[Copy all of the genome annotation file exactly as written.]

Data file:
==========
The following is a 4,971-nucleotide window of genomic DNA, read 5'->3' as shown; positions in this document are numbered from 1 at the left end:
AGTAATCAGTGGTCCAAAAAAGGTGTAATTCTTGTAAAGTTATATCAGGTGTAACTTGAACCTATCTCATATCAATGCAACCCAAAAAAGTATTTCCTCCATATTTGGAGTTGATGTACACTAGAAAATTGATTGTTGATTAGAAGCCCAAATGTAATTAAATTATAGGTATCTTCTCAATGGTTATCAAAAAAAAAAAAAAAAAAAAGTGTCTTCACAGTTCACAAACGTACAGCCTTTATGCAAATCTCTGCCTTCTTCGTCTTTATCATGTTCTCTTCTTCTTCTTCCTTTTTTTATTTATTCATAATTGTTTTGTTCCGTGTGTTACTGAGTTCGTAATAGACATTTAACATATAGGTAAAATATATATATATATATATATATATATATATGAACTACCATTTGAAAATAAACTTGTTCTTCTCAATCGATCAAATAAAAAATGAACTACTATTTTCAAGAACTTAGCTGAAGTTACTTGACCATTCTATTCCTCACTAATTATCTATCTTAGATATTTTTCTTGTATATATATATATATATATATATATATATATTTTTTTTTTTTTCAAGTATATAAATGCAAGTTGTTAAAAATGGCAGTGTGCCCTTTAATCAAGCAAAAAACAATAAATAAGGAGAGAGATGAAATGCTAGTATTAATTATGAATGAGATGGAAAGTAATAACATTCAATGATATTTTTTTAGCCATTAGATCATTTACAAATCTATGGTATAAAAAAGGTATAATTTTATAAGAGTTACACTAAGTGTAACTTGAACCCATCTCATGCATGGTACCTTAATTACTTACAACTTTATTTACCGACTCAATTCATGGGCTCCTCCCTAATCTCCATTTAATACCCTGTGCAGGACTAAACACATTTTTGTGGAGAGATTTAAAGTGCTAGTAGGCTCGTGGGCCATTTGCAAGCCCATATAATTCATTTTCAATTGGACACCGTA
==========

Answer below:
The following is a 4,971-nucleotide window of genomic DNA, read 5'->3' as shown; positions in this document are numbered from 1 at the left end:
AGTAATCAGTGGTCCAAAAAAGGTGTAATTCTTGTAAAGTTATATCAGGTGTAACTTGAACCTATCTCATATCAATGCAACCCAAAAAAGTATTTCCTCCATATTTGGAGTTGATGTACACTAGAAAATTGATTGTTGATTAGAAGCCCAAATGTAATTAAATTATAGGTATCTTCTCAATGGTTATCAAAAAAAAAAAAAAAAAAAAGTGTCTTCACAGTTCACAAACGTACAGCCTTTATGCAAATCTCTGCCTTCTTCGTCTTTATCATGTTCTCTTCTTCTTCTTCCTTTTTTTATTTATTCATAATTGTTTTGTTCCGTGTGTTACTGAGTTCGTAATAGACATTTAACATATAGGTAAAATATATATATATATATATATATATATATATGAACTACCATTTGAAAATAAACTTGTTCTTCTCAATCGATCAAATAAAAAATGAACTACTATTTTCAAGAACTTAGCTGAAGTTACTTGACCATTCTATTCCTCACTAATTATCTATCTTAGATATTTTTCTTGTATATATATATATATATATATATATATATATTTTTTTTTTTTTCAAGTATATAAATGCAAGTTGTTAAAAATGGCAGTGTGCCCTTTAATCAAGCAAAAAACAATAAATAAGGAGAGAGATGAAATGCTAGTATTAATTATGAATGAGATGGAAAGTAATAACATTCAATGATATTTTTTTAGCCATTAGATCATTTACAAATCTATGGTATAAAAAAGGTATAATTTTATAAGAGTTACACTAAGTGTAACTTGAACCCATCTCATGCATGGTACCTTAATTACTTACAACTTTATTTACCGACTCAATTCATGGGCTCCTCCCTAATCTCCATTTAATACCCTGTGCAGGACTAAACACATTTTTGTGGAGAGATTTAAAGTGCTAGTAGGCTCGTGGGCCATTTGCAAGCCCATATAATTCATTTTCAATTGGACACCGTA